No, CISAS is an impartial and independent; it will not act either for you or for the company.
Contact CISAS and we will contact the company. If the company continues to fail to comply with the settlement, CISAS can reopen the case and have an adjudicator look into the matter further.
CISAS can tell the company to provide or do any or all of the following:
- provide you with an explanation and/or an apology;
- provide you with a service;
- do something about one or more of your bills;
- take some specified action;
- provide you with financial compensation.
Remember that in all cases the adjudicator cannot order the company to pay you (or take actions) where the total monetary value exceeds £10,000.
No, CISAS is not a regulator and cannot impose fines on companies. The role of CISAS is to resolve individual disputes between customers and companies in an impartial manner.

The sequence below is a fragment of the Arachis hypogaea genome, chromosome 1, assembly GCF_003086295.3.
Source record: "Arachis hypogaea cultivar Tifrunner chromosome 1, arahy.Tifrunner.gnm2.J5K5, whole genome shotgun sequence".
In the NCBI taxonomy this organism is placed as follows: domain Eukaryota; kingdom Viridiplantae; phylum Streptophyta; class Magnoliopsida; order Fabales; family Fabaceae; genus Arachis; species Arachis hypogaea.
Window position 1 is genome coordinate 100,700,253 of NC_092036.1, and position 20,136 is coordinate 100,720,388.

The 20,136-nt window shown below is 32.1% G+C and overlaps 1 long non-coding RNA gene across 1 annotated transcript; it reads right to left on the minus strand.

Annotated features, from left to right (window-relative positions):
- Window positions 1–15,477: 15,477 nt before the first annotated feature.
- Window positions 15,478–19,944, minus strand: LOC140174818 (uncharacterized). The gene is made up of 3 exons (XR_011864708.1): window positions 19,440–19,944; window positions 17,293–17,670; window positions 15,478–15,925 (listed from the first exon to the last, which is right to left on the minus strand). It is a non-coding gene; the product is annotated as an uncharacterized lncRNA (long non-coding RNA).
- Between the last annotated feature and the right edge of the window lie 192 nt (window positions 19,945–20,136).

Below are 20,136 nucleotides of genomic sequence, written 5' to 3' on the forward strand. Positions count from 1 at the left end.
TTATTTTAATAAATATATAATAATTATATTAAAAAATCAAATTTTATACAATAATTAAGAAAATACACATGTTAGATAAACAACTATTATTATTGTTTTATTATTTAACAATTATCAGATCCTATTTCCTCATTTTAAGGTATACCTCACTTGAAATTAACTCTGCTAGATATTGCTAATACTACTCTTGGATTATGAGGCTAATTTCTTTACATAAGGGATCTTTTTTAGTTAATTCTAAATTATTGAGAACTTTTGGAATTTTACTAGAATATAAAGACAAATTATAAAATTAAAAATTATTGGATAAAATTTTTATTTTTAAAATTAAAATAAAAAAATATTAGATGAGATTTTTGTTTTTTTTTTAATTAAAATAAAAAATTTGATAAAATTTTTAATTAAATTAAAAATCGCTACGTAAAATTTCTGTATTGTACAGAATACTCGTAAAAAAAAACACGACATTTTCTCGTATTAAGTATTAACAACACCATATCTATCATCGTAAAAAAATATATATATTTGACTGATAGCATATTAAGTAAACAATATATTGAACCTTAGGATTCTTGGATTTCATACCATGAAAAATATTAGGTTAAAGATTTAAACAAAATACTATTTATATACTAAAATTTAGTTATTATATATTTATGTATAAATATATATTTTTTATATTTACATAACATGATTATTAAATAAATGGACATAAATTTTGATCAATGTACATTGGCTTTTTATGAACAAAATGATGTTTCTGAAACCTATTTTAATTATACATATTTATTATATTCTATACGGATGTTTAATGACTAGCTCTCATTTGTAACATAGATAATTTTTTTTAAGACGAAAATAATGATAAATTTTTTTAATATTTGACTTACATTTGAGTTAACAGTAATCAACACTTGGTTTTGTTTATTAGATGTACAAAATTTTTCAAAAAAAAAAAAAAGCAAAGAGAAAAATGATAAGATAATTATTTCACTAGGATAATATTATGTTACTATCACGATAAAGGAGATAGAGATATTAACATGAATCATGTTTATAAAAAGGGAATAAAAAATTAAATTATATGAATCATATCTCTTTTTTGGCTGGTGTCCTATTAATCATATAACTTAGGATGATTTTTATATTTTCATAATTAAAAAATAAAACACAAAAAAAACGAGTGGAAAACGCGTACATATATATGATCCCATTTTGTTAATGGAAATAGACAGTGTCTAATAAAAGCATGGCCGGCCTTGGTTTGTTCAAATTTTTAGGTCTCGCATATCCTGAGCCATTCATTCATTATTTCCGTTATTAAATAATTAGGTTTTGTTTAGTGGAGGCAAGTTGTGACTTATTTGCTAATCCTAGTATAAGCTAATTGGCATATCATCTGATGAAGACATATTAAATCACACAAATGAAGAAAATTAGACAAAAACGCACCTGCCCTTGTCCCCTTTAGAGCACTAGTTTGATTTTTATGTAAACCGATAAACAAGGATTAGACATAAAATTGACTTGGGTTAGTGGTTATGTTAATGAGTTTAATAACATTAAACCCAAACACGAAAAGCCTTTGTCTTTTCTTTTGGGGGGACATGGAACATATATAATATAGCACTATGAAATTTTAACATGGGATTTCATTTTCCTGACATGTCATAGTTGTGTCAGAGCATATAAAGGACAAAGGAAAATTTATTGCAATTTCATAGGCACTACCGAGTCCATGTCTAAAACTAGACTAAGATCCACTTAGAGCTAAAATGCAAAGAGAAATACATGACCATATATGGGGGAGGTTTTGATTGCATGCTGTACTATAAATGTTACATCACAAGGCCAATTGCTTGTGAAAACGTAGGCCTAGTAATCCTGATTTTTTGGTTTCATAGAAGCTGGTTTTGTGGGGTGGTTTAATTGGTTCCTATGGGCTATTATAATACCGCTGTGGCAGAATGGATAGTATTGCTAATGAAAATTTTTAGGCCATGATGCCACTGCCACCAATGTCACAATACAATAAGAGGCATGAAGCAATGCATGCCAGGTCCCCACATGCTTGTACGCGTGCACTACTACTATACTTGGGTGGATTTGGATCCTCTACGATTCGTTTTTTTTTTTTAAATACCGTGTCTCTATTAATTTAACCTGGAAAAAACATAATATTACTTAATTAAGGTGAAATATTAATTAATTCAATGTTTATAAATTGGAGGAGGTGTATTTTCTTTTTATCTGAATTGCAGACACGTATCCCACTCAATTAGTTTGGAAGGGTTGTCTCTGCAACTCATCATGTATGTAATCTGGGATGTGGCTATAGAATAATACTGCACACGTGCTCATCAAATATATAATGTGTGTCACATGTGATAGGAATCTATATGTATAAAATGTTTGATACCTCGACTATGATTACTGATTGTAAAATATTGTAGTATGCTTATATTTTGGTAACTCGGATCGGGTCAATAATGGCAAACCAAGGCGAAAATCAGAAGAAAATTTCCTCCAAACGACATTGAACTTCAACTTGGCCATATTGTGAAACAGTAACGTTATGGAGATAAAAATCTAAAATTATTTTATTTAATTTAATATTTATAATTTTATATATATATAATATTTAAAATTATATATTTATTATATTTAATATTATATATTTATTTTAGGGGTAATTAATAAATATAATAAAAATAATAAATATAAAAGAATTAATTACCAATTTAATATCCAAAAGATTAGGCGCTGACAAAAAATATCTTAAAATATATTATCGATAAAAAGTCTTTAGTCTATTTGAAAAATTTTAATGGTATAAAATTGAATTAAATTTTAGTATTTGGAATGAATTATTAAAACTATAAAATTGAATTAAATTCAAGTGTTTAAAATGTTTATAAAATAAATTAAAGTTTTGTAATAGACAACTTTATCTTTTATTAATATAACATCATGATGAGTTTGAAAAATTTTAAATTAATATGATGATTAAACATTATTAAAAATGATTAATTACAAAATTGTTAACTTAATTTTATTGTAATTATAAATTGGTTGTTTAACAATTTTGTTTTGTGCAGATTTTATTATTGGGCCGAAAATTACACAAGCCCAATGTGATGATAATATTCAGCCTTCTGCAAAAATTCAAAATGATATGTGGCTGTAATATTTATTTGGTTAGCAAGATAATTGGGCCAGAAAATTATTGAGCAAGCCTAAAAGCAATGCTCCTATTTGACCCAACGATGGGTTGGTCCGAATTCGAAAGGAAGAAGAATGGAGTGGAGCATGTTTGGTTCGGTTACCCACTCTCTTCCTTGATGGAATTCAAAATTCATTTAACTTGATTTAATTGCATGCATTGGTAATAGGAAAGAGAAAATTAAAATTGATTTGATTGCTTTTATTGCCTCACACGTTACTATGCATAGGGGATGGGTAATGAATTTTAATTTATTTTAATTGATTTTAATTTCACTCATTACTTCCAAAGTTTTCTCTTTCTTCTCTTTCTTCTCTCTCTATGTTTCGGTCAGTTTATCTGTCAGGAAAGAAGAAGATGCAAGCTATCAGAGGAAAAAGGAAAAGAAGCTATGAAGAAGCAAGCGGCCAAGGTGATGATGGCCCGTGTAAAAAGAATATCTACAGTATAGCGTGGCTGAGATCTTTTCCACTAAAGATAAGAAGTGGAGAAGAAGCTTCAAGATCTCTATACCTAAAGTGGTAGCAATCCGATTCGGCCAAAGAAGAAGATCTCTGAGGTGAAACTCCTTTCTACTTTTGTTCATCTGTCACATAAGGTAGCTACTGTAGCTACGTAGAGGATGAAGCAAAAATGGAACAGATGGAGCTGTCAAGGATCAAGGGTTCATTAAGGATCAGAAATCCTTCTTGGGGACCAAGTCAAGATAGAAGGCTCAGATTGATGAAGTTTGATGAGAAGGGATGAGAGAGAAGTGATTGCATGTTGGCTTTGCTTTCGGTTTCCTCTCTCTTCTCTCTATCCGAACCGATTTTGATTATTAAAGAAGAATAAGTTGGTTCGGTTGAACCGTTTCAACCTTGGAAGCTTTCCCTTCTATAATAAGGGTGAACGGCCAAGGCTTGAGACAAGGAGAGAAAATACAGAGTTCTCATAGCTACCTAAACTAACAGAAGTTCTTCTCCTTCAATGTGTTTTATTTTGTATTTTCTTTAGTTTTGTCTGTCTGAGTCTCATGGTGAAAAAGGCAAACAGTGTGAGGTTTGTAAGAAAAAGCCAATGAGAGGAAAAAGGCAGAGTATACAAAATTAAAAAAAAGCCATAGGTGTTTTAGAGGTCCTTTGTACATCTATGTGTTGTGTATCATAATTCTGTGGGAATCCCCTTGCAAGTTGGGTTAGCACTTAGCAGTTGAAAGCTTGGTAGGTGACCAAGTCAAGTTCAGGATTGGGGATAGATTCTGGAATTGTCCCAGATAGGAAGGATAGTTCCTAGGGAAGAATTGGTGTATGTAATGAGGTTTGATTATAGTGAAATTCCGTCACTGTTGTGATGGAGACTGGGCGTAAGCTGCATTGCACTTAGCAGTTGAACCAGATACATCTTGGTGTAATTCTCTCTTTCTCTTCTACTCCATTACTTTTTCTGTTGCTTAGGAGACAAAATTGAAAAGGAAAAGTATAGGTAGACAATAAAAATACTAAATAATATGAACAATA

You have 30 working days to tell CISAS whether you accept the adjudicator’s final decision. If you accept the decision, it will become binding on the company and they will have to do what the adjudicator has directed. If you do not tell CISAS that you accept the decision within 30 working days, the company doesn’t have to take further action.
No, you cannot accept the adjudicator’s decision after 30 working days from the date on which the decision was issued.
No, you can only accept or reject the adjudicator’s decision. If you choose to reject the decision, you can still make a claim in the courts if you wish. There is no process for appealing or changing the outcome of an adjudicator’s decision as it is final.
The company must act on the decision within 20 working days from the date on which we advise them you have that you have accepted the adjudicators findings.
If a company does not comply, you should contact CISAS and we will contact the company. If a company fails to comply with a decision, we may suspend or terminate their membership of CISAS and report them to Ofcom for a breach of General Condition 14 or the Communications Act 2003.
CISAS is owned by the Centre for Effective Dispute Resolution which is registered under the Data Protection Act 1998.